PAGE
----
Rev. George Shideler died August 27, 1828 in the Pottenger House in Section 2 of Somers Township in Preble County. George was a traveling preacher who established The Shideler's Church that was adjacent to this cemetery. He is buried next to his wife, Abigail Wolverton Shideler.
Bio of George Shidele
"George Shideler was born in Washington County Pennsylvania, on the 12th day of May, 1776. He was raised and educated in that State, and married to Abigail Wolverton, daughter of Col. Wolverton. After marriage, he emigrated to Ohio, and resided in Athens County until the year 1806, when he removed to Preble County, and bought a tract of land and commenced a farm in the wilderness. The first season he felled the trees, cut off the limbs and brush and burnt it, then planted his corn among the logs, and cultivated it with his hoe. He had no fence around it and raised a tolerable crop. The writer was there the following winter. It looked quite novel to see the cornstalks standing among the logs in the midst of a dense forest. By the next year he was under the necessity of fencing his fields, to keep the stock from destroying his crop.
On the first organization of the Militia of this county, he was elected to fill the rank of Captain, and made a very popular officer.
In the summer of 1808, David Purviance commenced preaching in the neighborhood. The good "word of the Lord was quick and powerful, sharper than a two-edged sword." It cut to the heart many of this little neighborhood; among them Capt. Shideler became powerfully convicted for sin, and cried to God for mercy, and continued most fervently at a throne of Grace, until he found peace and pardon, through faith in a Redeemer's blood. He came forward at the next meeting and publicly confessed the Lord. He gave a very satisfactory account of the exercise of his mind, and his determinations to serve sin no longer; and publicly declared his determination to follow the Lord Jesus Christ, through evil as well as good report, and requested David Purviance to baptize him. Eld. Purviance asked when he wished to be baptized, he answered "Now" "to day." The earth was covered with snow, and the waters locked in ice. A good old friend near him says, "why man it will kill you." He answered, "I am not afraid of that." The ice was cleared away, and they both went down into the water, and Eld. Purviance baptized him there, and he went on his way heavenward rejoicing.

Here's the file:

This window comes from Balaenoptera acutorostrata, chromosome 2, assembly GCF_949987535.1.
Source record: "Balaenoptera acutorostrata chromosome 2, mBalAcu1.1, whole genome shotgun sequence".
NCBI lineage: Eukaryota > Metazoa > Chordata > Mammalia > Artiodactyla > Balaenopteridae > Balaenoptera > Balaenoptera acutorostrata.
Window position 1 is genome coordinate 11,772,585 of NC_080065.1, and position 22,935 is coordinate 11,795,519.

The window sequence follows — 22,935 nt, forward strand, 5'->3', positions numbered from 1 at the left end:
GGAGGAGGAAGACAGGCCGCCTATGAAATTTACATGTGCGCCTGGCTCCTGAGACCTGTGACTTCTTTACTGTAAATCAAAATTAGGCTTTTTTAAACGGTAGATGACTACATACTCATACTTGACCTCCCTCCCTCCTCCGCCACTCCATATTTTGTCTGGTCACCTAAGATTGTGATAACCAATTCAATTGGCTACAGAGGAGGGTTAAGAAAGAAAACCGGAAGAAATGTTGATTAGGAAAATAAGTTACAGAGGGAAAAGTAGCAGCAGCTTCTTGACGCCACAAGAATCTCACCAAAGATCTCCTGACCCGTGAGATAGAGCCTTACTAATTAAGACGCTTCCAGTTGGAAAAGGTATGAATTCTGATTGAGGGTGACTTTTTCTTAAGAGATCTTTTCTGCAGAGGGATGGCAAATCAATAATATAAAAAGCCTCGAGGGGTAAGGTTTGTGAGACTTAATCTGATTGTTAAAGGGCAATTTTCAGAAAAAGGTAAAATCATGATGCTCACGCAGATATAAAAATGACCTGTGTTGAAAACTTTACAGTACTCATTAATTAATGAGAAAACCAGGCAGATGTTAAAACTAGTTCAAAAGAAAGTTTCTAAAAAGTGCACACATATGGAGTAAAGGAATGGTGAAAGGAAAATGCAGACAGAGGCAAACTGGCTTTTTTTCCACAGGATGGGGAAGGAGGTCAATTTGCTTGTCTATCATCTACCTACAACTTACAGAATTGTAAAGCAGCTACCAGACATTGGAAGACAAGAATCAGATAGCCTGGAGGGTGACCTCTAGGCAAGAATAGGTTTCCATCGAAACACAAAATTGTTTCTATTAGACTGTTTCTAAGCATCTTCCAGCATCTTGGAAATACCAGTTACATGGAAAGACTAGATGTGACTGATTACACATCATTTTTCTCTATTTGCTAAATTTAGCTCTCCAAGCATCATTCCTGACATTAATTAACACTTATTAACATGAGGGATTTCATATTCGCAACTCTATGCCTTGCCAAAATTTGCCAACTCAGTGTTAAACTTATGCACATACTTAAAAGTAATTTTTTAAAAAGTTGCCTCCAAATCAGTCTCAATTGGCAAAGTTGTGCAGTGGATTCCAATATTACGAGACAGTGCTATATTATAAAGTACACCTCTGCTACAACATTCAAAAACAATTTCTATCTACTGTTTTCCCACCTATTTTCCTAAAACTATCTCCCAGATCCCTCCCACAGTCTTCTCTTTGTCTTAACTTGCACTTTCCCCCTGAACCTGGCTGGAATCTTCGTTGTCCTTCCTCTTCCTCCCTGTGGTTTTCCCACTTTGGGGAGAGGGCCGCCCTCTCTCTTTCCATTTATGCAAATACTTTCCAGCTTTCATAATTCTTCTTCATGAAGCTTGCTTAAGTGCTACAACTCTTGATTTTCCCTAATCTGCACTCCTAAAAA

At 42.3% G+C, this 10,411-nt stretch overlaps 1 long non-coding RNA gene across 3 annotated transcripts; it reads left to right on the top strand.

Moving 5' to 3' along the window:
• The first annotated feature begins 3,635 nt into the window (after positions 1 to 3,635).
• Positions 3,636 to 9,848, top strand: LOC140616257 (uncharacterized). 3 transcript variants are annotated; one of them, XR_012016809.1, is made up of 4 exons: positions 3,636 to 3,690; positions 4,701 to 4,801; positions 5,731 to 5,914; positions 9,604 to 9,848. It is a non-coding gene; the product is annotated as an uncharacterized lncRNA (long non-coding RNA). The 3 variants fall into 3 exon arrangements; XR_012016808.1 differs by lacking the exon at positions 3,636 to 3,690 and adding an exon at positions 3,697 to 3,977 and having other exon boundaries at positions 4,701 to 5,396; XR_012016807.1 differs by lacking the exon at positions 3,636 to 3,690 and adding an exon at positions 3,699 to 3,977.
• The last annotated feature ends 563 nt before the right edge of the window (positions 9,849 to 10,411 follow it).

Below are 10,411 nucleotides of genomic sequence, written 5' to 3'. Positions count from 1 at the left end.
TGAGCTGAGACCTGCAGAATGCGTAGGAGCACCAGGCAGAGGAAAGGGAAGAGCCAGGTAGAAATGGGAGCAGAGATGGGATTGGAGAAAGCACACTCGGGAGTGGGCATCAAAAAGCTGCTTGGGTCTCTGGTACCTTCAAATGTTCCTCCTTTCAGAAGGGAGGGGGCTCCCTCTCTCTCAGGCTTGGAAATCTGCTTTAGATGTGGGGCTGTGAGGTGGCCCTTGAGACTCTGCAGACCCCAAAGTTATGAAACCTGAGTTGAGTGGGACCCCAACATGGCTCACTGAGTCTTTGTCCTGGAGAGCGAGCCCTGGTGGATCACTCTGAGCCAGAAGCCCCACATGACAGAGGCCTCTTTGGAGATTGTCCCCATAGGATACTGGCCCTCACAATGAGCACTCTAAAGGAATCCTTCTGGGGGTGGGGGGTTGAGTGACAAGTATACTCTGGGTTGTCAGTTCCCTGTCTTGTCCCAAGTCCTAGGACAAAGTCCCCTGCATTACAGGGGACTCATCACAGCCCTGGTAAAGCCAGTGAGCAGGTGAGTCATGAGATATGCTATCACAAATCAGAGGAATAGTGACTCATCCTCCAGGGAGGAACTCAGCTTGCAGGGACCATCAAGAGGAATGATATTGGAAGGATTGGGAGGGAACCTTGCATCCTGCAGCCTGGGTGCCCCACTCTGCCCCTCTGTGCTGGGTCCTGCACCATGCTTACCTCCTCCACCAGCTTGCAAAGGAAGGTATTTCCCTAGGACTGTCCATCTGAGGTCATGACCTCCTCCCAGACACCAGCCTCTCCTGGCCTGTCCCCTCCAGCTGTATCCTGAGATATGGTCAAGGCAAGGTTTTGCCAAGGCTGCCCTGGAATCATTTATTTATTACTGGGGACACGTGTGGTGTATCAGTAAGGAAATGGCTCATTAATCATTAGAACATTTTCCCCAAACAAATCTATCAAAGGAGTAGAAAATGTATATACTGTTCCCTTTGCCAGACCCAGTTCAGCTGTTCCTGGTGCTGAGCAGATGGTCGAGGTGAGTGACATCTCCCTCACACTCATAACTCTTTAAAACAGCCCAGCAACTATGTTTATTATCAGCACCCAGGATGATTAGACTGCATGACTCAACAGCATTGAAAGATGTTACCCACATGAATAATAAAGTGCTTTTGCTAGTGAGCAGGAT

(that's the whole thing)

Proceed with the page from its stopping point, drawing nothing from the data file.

He was from this on, a bold and faithful soldier of the cross of Christ. And immediately commenced exhorting his fellow beings, "To flee the wrath to come and lay hold on eternal life." And in the year 1810, he was ordained to the work of the ministry, by the laying on of the hands of Elders David Purviance, and Abraham Voorhis. He gave himself up to the work of the ministry, and pursued a straight forward course. Traveled and preached much, and became very useful.
There was something noble--commanding in his appearance. He was spiritual and devoted, very fervent in prayer. He was a good practical preacher, but was more successful in exhortation. He was forcible and powerful in delivery, and was what with propriety might be called a reformation preacher.